Spread over four years, the money will be used to set up the first stage of the NDIS, which aims to provide lifelong care for the severely disabled.

Initially 10,000 people will be supported from July next year, and 20,000 from July 2014. But cities and towns to benefit first will not be announced until late this year until the rollout begins.

There are 400,000 Australians living with a disability and this scheme is set to help paraplegics, those afflicted with cerebral palsy, autism, Down syndrome, brain injuries and other permanent disabilities, no matter their circumstances.

$1 billion to launch the NDIS from July 2012
10,000 people will initially get support, doubling in 2013
​Launch sites to be negotiated with states and territories.

More than $213 million will be used to train the first local area coordinators, who will work with people on funded support packages catered to their needs.

More than $342 million will be spent on that individualised support in the three years from next year.

Victorian MP Bill Shorten, who led the push for the scheme, said it would end the "second-class citizenship" for people with disabilities and their carers, who have suffered with inadequate support. "

This is the first step for at least 10,000 and 20,000 families who have ageing parents who have midnight anxiety about who is going to care for their adult child when they no longer can," he said.

"At last it will be possible for Australians to be able to make that promise to those ageing carers that your kids are going to be OK."

Each state and territory will kick in funds, and the Victorian Government has been positive about the changes.

A fully implemented scheme is tipped to cost about $8 billion a year.

The scheme is being rolled out a year earlier than had been proposed.

Posted by: Hatton AT 03:57 pm   |  Permalink   |  0 Comments  |  Email
Tuesday, May 08 2012

History or Hoax?

“In the cold light of day Budget Night was Fudge it Night for people with disabilities and their families. Rather than historic, the government’s proposal for implementing the National Disability Insurance Scheme is a sad, poorly executed hoax pulled on those Australians with a severe dependent disability”, said Marylou Carter , Secretary of the Carers Alliance.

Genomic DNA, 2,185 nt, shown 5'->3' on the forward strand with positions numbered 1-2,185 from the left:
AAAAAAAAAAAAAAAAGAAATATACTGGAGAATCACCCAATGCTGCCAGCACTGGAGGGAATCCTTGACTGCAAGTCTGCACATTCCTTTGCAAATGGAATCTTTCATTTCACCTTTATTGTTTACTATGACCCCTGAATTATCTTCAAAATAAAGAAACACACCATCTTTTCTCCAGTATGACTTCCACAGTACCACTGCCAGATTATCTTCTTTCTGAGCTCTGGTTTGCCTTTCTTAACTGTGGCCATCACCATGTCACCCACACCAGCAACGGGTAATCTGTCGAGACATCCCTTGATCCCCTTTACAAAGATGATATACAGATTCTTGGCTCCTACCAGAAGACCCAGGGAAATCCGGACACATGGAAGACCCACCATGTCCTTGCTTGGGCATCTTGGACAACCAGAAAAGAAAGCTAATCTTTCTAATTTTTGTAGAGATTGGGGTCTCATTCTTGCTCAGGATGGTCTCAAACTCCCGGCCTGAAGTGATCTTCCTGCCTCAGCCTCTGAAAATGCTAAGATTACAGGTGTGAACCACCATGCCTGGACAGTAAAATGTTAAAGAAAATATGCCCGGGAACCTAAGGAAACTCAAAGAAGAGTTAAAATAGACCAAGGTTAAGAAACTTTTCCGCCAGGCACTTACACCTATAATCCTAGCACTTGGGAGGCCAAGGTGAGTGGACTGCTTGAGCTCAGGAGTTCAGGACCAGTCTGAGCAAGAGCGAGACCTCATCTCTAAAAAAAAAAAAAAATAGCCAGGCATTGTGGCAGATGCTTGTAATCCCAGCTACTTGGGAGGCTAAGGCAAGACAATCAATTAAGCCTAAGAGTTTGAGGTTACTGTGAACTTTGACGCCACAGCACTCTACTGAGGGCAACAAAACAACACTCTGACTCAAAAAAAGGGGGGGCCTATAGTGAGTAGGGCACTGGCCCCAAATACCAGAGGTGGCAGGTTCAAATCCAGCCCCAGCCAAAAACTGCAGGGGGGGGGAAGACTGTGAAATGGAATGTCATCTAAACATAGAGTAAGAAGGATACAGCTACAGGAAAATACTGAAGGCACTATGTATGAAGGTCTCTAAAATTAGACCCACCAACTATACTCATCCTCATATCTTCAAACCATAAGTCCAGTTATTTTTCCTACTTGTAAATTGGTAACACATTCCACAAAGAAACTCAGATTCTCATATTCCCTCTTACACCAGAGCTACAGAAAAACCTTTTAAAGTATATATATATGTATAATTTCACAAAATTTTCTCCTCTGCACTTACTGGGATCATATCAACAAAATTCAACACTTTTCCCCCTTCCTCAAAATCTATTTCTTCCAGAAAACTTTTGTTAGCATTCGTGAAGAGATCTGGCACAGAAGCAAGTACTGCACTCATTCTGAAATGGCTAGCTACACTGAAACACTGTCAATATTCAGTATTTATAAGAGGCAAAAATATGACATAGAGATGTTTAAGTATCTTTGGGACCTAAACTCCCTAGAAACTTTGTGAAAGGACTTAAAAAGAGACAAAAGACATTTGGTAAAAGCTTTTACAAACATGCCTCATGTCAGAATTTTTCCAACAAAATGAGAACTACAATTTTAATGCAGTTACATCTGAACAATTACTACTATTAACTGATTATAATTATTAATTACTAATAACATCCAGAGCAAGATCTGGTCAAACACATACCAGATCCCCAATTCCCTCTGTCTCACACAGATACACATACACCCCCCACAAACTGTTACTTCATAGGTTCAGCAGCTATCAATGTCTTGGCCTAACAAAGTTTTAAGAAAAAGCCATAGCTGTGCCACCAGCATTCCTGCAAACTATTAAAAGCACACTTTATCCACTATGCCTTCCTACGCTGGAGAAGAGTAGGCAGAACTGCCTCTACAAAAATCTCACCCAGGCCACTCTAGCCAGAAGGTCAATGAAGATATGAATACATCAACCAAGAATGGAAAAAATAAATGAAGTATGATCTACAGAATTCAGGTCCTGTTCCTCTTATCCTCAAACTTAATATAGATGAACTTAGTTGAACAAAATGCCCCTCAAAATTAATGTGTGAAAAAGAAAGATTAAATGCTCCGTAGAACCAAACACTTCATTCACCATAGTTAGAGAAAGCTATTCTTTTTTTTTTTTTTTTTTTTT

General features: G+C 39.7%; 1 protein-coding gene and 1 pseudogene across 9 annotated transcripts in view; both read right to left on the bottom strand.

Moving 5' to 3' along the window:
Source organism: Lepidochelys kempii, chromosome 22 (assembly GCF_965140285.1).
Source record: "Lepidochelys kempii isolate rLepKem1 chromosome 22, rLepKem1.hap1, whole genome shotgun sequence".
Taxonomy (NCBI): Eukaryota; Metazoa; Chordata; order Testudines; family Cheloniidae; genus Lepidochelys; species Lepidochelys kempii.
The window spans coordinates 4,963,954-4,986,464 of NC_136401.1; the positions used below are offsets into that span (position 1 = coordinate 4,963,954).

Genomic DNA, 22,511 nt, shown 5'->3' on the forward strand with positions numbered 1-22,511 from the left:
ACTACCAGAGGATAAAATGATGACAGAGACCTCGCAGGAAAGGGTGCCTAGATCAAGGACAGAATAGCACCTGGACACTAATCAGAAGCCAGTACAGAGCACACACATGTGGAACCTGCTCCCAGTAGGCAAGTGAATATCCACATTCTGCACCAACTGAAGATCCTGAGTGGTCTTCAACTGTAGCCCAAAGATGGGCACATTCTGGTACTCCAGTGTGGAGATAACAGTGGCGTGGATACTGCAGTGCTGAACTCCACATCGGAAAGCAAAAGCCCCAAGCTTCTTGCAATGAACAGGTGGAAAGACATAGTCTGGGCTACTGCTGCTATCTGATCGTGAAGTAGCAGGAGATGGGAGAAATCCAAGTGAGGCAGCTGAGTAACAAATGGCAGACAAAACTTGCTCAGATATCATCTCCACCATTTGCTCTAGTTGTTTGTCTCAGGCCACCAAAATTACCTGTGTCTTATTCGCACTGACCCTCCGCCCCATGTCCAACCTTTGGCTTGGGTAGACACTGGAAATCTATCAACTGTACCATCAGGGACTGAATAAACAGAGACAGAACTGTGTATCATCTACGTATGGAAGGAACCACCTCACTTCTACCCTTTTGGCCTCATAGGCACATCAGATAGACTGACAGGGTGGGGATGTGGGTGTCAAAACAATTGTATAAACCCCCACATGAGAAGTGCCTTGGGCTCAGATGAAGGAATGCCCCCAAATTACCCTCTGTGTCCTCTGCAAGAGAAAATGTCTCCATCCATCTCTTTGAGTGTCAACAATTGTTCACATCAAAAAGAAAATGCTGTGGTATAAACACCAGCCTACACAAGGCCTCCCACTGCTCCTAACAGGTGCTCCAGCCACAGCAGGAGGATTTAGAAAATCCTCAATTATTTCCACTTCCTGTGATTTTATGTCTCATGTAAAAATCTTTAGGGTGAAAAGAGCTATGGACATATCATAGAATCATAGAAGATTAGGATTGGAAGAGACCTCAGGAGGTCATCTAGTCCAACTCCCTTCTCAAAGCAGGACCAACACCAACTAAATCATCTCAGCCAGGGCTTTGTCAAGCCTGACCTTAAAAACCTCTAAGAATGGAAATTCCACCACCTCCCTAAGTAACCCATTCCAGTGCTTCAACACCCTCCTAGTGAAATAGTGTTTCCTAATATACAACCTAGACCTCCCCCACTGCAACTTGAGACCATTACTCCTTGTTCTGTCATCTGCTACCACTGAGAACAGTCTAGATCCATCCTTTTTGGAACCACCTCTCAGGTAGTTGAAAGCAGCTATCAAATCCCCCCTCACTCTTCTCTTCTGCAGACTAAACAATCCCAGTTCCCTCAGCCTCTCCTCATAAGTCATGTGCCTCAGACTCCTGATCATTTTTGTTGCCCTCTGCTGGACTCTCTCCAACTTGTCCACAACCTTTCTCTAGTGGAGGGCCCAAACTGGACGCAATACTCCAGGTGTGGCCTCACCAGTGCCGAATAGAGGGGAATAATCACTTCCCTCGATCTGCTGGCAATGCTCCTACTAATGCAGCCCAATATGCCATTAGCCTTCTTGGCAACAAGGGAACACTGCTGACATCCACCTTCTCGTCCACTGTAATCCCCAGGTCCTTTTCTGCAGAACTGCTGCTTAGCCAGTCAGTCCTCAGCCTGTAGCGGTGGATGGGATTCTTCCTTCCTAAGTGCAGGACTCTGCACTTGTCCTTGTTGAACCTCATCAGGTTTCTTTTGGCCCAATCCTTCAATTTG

The Budget provides for just over $85 million a year for individualised packages for people with significant disability, while about $164 million a year is set aside for more fatcats, technocrats and yardsticks.

“Based on last night’s figures full implementation of the scheme by 2018 is simply impossible” said Ms Carter.

The Productivity Commission recommended $600 million in the first year of implementation, with increases over 6 years to reach the targeted $6.8 billion when fully implemented.

The Gillard government had two choices on how to implement a National Disability Insurance Scheme, either do it on time in co-operation with the states and well or introduce it with seat-of-the-pants haste and do it badly. With impeccable consistency, the Gillard government picked bad politics over good policy in a game of hide-the-dollar one-upmanship for political ends.

‘It is fanciful to claim this version of the National Disability Insurance Scheme as historic when in reality the Gillard government has squibbed, and they know it.”

“Additional money is always welcome to give people with disabilities the opportunity to be the best they can be. However, the Carers Alliance does not see this current proposal as moving forward to ‘a great Labor reform’, we see it as ‘a great Labor retreat”.

The Gillard government has shown it lacks the courage for real reform for real people in real need. Carers Alliance a federally registered political party formed to promote a better life for and advance the full inclusion of people with disabilities and their supportive families.

Contact: Marylou Carter, Secretary Ph: 0425 363 421

Posted by: Hatton AT 04:15 pm   |  Permalink   |  0 Comments  |  Email
Wednesday, May 02 2012

The Baillieu government, Victoria, has unleashed the biggest program of public sector job shedding and cost-cutting since the Kennett era in a desperate scramble to keep the state budget in surplus.

Delivering Victoria's most austere budget since the 1990s, state Treasurer Kim Wells outlined plans to sack thousands of public servants and rake in hundreds of millions of dollars of extra cash.

Kim Wells says Victorians understand the Government has delivered a tough budget the state had to have, despite more public sector job cuts.

Another 600 public servants will lose their jobs on top of the 3600 already announced in December, to keep the state in the black amid plummeting revenues.

Mr Wells said all the public sector job cuts would occur over a two year period from July 1 and said he was confident they would be achieved through voluntary redundancies.

Premier Ted Baillieu said the 4200 jobs to be slashed over two years from a 36,000-strong public service would bring public service numbers back to 2006-07-08 levels, saving $1 billion over four years.

Mr Baillieu said the budget would retain Victoria's AAA credit rating, keep taxes competitive, reduce Workcover premiums and set things up for a near record investment in infrastructure next year.

Mr Wells said it was a case of the Government "living within its means" and funnelling the limited funds to those most in need.